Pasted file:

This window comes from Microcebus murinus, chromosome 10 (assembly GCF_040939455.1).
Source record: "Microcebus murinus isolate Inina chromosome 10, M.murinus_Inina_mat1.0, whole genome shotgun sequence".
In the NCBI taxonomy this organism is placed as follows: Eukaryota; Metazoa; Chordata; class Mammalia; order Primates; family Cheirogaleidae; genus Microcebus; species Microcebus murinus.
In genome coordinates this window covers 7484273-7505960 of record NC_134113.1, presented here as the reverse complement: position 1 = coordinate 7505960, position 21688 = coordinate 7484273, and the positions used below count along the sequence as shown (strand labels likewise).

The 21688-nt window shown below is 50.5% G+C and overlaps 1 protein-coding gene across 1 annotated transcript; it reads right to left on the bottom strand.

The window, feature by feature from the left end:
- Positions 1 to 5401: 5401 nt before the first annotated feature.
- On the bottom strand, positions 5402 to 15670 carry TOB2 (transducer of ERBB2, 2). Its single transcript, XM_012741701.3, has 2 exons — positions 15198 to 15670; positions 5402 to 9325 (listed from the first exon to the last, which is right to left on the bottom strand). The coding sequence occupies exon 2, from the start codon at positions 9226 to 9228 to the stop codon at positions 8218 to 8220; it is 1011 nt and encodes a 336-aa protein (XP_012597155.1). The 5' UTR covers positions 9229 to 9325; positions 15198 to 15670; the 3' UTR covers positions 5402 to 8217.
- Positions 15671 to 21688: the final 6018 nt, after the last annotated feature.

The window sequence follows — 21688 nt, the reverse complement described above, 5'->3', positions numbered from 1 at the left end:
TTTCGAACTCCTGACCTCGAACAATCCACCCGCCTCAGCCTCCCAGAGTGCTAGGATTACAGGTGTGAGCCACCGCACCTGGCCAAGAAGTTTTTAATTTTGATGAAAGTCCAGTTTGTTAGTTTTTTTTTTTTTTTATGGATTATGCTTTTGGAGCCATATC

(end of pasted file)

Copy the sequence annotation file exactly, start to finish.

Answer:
This window comes from Microcebus murinus, chromosome 10 (assembly GCF_040939455.1).
Source record: "Microcebus murinus isolate Inina chromosome 10, M.murinus_Inina_mat1.0, whole genome shotgun sequence".
In the NCBI taxonomy this organism is placed as follows: Eukaryota; Metazoa; Chordata; class Mammalia; order Primates; family Cheirogaleidae; genus Microcebus; species Microcebus murinus.
In genome coordinates this window covers 7484273-7505960 of record NC_134113.1, presented here as the reverse complement: position 1 = coordinate 7505960, position 21688 = coordinate 7484273, and the positions used below count along the sequence as shown (strand labels likewise).

The 21688-nt window shown below is 50.5% G+C and overlaps 1 protein-coding gene across 1 annotated transcript; it reads right to left on the bottom strand.

The window, feature by feature from the left end:
- Positions 1 to 5401: 5401 nt before the first annotated feature.
- On the bottom strand, positions 5402 to 15670 carry TOB2 (transducer of ERBB2, 2). Its single transcript, XM_012741701.3, has 2 exons — positions 15198 to 15670; positions 5402 to 9325 (listed from the first exon to the last, which is right to left on the bottom strand). The coding sequence occupies exon 2, from the start codon at positions 9226 to 9228 to the stop codon at positions 8218 to 8220; it is 1011 nt and encodes a 336-aa protein (XP_012597155.1). The 5' UTR covers positions 9229 to 9325; positions 15198 to 15670; the 3' UTR covers positions 5402 to 8217.
- Positions 15671 to 21688: the final 6018 nt, after the last annotated feature.

The window sequence follows — 21688 nt, the reverse complement described above, 5'->3', positions numbered from 1 at the left end:
TTTCGAACTCCTGACCTCGAACAATCCACCCGCCTCAGCCTCCCAGAGTGCTAGGATTACAGGTGTGAGCCACCGCACCTGGCCAAGAAGTTTTTAATTTTGATGAAAGTCCAGTTTGTTAGTTTTTTTTTTTTTTTATGGATTATGCTTTTGGAGCCATATC